King George V, the most famous railway engine ever built in the town, has honoured in an exhibition by Swindon photographer Roy Nash, exactly 80 years after it first rolled out of the Great Western Railway works in May 1927.
The KGV – the first of thirty in the 6000 King class – emerged from the A shop construction shed as a wonder of the engineering world, an 89 ton monster pulling a 46 ton tender, the largest locomotive built by the GWR.
Designed by the team led by GWR chief engineer CB Collet, the flagship of the Great Western Railway made its inaugural run from Paddington to Plymouth on 1 July 1927, but was so heavy that it could not continue over Brunel’s bridge at Saltash to the end of the line at Penzance.
The King was built partly a response to the Great Western Railway’s publicity department, in order to regain the title ‘most powerful steam locomotive in Britain,’ which had been taken from Collett’s Castle class in 1926 by the Southern Region.
Later in 1927 KG5 was shipped to the USA to represent the best of British engineering at the Baltimore & Ohio railroad centenary celebrations from 25 September to 15 October. Its sleek appearance and smooth performance impressed all who witnessed it. The gleaming brass bell on the front of the King was presented to the GWR at the celebration events.
Right through to the end of their working lives the King class demonstrated huge tractive power and even when regular steam hauled express services finished on the Western Region, they could easily outperform the cheaper to maintain diesel-hydraulics that replaced them.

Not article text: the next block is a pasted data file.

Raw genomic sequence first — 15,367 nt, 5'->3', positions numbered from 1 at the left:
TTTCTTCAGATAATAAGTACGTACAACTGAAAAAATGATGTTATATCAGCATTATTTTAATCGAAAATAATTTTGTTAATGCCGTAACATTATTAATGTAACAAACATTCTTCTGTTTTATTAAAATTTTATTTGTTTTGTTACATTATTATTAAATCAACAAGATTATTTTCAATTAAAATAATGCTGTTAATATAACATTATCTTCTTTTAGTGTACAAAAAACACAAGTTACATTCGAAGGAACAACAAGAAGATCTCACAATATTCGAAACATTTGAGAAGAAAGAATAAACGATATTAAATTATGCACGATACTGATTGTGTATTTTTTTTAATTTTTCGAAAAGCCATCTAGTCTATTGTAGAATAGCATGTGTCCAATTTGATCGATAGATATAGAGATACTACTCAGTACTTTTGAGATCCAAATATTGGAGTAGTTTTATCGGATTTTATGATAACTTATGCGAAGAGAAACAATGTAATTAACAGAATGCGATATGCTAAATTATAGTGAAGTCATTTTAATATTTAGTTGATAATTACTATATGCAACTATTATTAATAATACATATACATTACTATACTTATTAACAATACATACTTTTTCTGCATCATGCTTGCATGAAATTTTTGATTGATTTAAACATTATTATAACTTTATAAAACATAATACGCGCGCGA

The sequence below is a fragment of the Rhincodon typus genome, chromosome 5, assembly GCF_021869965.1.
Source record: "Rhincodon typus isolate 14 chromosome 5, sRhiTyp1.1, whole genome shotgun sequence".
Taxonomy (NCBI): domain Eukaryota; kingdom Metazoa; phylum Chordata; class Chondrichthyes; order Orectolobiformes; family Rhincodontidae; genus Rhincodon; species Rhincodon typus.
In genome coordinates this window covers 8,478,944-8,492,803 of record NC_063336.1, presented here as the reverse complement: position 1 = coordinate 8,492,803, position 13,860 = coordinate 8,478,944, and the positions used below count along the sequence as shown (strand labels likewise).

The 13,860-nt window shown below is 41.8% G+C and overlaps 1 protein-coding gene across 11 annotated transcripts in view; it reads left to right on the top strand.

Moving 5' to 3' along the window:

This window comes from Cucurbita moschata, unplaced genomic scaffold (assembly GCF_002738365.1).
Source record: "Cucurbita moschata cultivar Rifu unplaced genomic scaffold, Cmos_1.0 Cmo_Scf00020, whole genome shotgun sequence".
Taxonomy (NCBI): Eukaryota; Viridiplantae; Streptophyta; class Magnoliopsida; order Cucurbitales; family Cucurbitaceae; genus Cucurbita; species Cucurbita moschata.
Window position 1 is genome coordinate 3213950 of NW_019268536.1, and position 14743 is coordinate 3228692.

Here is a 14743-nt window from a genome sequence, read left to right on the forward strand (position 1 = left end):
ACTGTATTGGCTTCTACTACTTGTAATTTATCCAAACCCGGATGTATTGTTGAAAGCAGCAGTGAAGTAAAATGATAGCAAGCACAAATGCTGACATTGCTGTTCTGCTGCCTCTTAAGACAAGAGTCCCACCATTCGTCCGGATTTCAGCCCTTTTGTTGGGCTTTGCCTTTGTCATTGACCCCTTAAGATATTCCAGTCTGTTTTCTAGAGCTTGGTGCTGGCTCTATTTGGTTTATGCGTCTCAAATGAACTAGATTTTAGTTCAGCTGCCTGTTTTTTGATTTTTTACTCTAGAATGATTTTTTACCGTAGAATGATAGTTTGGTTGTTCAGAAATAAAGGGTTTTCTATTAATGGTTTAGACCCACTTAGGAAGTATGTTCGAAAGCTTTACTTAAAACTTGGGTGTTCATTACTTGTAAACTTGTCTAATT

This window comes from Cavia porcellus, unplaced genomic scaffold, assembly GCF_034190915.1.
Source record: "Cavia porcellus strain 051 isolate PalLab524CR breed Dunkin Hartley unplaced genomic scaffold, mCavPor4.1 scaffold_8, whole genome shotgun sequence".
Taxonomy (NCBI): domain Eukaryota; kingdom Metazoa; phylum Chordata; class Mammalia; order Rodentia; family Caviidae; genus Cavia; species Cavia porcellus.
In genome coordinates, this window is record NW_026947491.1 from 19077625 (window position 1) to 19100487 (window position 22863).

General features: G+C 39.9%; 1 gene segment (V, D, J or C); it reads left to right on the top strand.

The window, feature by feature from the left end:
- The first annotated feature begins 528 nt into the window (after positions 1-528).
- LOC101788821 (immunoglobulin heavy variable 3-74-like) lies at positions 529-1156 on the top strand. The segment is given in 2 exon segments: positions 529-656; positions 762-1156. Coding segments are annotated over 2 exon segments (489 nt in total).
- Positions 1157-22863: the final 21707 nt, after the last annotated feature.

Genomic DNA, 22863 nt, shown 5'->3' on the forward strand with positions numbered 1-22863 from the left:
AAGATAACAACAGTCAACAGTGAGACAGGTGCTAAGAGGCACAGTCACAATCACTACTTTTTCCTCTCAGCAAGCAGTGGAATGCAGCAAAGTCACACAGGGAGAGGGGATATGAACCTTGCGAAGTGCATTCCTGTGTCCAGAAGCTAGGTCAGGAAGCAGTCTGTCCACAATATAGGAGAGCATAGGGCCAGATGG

The last KGV journey took place in December 1962, having covered some 1,910,424 miles in 35 years. The King George V was purchased and used at the Bulmer’s Railway Centre in Hereford before returning to Swindon where it is now on display at Steam, Museum of the Great Western Railway, close to the buildings were it was conceived, designed and built in the mid-1920s.
Roy worked in the GWR drawing office, which became British Rail. Because of his childhood fascination with photography, he became the unofficial works photographer and recorded life and times ‘inside’ over many years. As threats to the works increased he was particularly in demand by the management to represent the prowess of Swindon engineering.
Roy, also 80 in May, says, "King George V is a beautiful engine, which shows off the best of Swindon’s design and engineering skills. The exhibition is my tribute to the people who designed and built it."